The top painting was produced on location at Tomsallagh in County Wexford in mid June. The lower two paintings were produced on location at Kilmokea Gardens, also in County Wexford, Ireland. These gardens are a painters delight presenting a mix of formal clipped hedging with a cottage garden feel in a series of enclosures. The gardens at Kimokea were started in 1947 around the pretty georgian house overlooking the river Barrow and have been gradually extended while retaining the original character and charm. The gardens are open to the public. To see further blog posts on painting in gardens follow the links here to: Painted GardensSummer in the Garden 09 
Top: Tomsallagh, oil on canvas 40 x 55cm. Below: The Garden Path, Kilmokea, oil on canvas 40 x 50cm. Bottom: Still Waters, Kilmokea, oil on canvas 40 x 50cm.
Post Published by Tomas King 30 - 05 - 2012


The top two watercolours were produced on location at Carne in County Wexford, Ireland. Top: Wind Swept 32 x 50cm. Below, The Old Bake House 31 x 50cm. Three and four were painted in the Wicklow Mountains on a beautiful June day. Image 3 is 'Avoca' 32 x 49cm and image 4 is 'At the Meeting of the Waters' 30 x 45cm.
Posted by Tomas King 30 - 05 - 2012 


I was asked by the Dublin Painting and Sketching Club to do an oil painting demonstration during their 2012 annual exhibition. The time allocated for the demonstration was two hours so I decided to use my recent watercolour painting 'Coastal Cottage' as the subject (image 1). The original image was still fresh in my mind, not over complicated for the time allocated and I thought it would be interesting to reinterpret it in oil.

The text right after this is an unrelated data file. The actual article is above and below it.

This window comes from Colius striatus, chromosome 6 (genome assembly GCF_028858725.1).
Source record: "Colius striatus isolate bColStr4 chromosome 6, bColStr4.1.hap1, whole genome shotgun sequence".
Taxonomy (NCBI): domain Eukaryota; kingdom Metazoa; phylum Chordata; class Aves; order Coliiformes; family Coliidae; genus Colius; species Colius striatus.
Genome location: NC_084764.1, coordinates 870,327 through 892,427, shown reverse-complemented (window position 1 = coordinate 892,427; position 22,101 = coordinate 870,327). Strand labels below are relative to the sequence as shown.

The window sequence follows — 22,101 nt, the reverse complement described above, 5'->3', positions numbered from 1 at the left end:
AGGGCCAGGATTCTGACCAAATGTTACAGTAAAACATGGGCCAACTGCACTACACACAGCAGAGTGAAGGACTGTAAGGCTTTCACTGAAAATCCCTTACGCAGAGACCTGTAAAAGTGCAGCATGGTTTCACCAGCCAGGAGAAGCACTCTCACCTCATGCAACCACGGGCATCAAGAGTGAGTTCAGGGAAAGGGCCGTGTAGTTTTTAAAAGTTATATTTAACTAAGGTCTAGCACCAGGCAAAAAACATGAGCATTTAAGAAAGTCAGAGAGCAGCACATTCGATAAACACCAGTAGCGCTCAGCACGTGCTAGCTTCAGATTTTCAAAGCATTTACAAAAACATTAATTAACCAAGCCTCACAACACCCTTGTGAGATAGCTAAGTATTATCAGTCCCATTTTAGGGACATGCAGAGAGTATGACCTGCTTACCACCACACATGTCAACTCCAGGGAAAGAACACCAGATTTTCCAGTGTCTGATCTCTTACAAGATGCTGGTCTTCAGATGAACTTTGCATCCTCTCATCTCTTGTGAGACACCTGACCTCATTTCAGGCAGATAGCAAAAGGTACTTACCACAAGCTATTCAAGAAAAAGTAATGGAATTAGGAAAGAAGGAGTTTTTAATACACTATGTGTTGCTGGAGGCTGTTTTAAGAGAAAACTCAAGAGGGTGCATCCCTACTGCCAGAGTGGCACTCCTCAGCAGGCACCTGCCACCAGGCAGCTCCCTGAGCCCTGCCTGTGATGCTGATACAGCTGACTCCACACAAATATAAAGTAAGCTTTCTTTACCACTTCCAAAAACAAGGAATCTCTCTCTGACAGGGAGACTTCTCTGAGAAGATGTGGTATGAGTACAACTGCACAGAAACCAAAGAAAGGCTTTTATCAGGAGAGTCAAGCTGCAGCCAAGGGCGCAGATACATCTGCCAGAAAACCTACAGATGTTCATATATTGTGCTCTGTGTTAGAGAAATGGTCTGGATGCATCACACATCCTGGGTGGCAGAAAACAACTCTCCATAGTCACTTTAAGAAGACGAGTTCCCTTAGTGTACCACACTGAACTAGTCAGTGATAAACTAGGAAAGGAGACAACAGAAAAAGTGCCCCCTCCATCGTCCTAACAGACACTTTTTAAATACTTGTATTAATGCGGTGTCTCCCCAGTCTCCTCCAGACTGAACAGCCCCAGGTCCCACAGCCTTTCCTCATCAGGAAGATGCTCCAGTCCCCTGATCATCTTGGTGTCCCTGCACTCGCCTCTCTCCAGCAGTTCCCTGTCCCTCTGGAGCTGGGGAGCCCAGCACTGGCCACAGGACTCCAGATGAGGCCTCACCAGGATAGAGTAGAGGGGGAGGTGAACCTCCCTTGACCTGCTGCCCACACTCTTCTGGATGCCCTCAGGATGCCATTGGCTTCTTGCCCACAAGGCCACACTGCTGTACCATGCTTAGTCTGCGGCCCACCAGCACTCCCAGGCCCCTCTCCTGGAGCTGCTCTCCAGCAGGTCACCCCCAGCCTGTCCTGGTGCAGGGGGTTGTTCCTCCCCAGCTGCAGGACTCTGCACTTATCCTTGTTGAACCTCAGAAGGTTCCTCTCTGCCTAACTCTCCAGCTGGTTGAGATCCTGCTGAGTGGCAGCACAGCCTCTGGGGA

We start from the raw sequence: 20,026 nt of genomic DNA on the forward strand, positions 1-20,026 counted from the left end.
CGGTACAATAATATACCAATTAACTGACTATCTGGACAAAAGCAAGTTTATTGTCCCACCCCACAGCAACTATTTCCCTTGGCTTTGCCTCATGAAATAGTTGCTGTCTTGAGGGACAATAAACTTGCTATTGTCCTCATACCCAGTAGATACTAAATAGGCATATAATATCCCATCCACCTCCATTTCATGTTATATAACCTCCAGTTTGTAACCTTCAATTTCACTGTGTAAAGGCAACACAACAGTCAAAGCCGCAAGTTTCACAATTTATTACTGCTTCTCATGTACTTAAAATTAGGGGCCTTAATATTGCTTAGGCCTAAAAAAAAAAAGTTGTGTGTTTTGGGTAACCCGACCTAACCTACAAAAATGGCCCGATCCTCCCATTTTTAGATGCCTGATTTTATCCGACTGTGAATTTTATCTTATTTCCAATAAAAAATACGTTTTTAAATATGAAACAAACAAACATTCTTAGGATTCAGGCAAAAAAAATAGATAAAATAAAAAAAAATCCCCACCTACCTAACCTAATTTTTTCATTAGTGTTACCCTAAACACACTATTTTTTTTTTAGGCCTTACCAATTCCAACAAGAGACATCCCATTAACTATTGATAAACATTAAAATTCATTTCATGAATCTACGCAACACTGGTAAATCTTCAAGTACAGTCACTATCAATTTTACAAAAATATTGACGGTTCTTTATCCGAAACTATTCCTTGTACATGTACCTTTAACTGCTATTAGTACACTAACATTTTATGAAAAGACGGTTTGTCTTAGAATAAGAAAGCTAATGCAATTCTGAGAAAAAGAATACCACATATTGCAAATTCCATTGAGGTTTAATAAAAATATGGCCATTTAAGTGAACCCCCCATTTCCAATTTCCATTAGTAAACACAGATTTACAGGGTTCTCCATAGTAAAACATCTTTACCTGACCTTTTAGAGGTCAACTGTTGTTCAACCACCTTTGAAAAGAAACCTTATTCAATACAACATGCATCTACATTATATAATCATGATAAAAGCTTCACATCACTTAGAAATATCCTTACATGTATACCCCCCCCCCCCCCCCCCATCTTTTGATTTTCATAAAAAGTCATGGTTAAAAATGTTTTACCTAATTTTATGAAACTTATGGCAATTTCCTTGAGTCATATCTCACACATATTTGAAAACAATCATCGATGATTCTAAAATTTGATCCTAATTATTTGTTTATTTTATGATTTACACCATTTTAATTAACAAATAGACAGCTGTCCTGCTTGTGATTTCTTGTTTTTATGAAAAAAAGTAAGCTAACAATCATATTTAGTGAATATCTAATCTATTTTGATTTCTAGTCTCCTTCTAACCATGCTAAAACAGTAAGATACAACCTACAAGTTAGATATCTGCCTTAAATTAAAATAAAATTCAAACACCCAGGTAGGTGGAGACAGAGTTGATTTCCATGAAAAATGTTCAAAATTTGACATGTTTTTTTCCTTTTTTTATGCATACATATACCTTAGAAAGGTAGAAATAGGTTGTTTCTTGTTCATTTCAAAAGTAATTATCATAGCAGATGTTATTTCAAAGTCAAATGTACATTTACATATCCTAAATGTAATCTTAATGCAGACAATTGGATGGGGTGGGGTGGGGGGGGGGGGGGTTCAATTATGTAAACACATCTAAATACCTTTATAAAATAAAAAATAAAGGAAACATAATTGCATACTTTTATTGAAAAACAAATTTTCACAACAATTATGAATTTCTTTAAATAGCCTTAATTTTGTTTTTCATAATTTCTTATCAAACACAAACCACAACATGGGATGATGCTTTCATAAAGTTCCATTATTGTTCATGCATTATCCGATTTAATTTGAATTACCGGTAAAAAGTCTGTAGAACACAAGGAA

Top right: Image 1, Original watercolour
Second from top right: Image 2, Outline on tinted canvas
Centre below: Image 3, Demonstration after two hours work
Below centre: Image 4, Finished painting after a little work in the studio
Bottom Right: Image 5, Detail of finished painting


I started with a pre-prepared canvas stained a warm grey on which I had mapped out the composition in a muddy brown (image 2). I began the painting with the sky and worked my way across the canvas in bold broad brush strokes using short flat bristle brushes blocking in the main elements of the composition. Image 3 shows the painting at the end of the demonstration after two hours work. I took the painting home and two days later set it up in my studio where I did a little work on it while it was still wet, redefining the shapes and softening some of the brush strokes (image 4). I was conscious not to over work the painting and tried to retain the freedom of the original demonstration (image 5).  
Post published by Tomas King 1st 05 2012